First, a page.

## Archive for the ‘economics’ Category

### The Significance of Underlying Variance for Social Outcomes

Thursday, 8 August 2024

Measures — quantities to which some arithmetic can be meaningfully applied — can be fitted to some human attributes, even if not to others. When attempting to compare some populations to others, an assumption is made that the properties of the individuals within these populations are subject to quantification of some sort, and that the quantities are commensurable across populations. But usually these assumptions are implicit and unrecognized, and even those who have some awareness that they are dealing with quantities very often don't have a proper grasp of elementary issues.

Very often, people try to understand distinct populations in terms of some notion of averages. If each and every member of every population were exactly average in every regard, then averages would be perfect measures of the populations as such. More generally, if for any two populations the share of that population deviating from average by some specific amount were the same, averages would be sufficient for any comparison of the attributes of populations, except for population sizes. But if the overall variance from average in one population is different from that in another, then thinking in terms of averages can go very, very wrong.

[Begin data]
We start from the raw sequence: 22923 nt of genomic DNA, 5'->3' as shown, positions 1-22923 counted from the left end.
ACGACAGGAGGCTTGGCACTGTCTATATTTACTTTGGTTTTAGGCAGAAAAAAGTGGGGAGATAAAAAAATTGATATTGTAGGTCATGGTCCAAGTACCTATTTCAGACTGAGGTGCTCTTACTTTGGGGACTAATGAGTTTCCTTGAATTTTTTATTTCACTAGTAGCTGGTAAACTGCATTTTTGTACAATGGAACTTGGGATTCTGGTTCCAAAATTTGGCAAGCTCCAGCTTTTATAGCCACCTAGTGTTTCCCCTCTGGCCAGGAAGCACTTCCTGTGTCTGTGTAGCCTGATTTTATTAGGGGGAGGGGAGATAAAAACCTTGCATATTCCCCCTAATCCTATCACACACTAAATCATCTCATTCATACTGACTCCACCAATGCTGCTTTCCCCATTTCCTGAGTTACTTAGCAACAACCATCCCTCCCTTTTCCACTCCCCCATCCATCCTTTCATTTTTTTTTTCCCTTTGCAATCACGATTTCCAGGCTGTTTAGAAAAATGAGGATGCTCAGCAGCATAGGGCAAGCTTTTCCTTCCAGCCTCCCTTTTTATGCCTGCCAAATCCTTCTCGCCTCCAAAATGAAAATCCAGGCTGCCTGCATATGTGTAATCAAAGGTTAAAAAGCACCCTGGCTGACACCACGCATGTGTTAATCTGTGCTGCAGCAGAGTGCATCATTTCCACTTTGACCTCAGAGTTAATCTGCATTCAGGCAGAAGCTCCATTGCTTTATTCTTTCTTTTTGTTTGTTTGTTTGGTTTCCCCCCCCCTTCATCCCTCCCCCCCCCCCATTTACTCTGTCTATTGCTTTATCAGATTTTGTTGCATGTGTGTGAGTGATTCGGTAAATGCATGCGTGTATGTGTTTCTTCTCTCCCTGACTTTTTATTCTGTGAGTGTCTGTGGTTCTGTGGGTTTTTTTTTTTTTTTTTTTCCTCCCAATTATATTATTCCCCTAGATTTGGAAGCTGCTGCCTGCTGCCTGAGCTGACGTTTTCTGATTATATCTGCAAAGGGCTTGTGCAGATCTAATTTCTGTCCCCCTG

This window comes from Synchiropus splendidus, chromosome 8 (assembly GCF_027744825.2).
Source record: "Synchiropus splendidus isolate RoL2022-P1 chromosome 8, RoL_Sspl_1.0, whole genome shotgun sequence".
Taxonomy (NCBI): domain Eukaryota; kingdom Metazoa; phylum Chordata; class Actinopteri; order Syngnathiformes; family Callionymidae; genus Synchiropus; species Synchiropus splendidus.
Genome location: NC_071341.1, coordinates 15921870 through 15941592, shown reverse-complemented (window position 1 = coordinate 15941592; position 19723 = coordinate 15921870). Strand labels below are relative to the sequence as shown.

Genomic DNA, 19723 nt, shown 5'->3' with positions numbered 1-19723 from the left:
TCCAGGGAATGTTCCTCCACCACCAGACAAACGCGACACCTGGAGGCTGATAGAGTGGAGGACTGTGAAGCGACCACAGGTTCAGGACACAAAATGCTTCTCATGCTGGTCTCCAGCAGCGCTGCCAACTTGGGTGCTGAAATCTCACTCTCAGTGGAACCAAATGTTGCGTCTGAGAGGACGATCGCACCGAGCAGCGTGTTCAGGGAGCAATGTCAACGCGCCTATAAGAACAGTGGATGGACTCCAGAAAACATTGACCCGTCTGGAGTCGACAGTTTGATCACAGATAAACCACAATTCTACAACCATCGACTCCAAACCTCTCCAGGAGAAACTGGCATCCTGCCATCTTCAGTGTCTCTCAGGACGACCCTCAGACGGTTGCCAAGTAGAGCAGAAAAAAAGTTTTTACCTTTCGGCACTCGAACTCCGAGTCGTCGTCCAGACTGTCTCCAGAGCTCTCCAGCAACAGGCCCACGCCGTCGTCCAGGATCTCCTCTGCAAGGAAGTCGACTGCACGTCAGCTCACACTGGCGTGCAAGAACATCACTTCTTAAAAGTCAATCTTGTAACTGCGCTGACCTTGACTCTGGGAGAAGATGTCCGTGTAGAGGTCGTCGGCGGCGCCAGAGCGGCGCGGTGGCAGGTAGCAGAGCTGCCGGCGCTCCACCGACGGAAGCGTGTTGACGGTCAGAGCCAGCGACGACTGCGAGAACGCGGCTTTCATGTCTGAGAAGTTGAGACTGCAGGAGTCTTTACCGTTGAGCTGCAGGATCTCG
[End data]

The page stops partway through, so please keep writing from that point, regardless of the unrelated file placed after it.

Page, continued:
Here are hypothetic distributions for some attribute within two populations, each population having the same number of members:[1] For both Population A and Population B, the median[2] of the attribute is the same, but Population B has more variance from the arithmetic mean than does Population A. Even though each of these two populations have the same median, more members of the population of greater variance are below some some measure, and more members of that same population are above some measure. Population B2 has the same variance as Population B, but the same arithmetic mean (rather than median) as Population A. Again, even though the center is, by some measure, the same for both populations, more members of the population of greater variance are below some some measure, and more members of that same population are above some measure.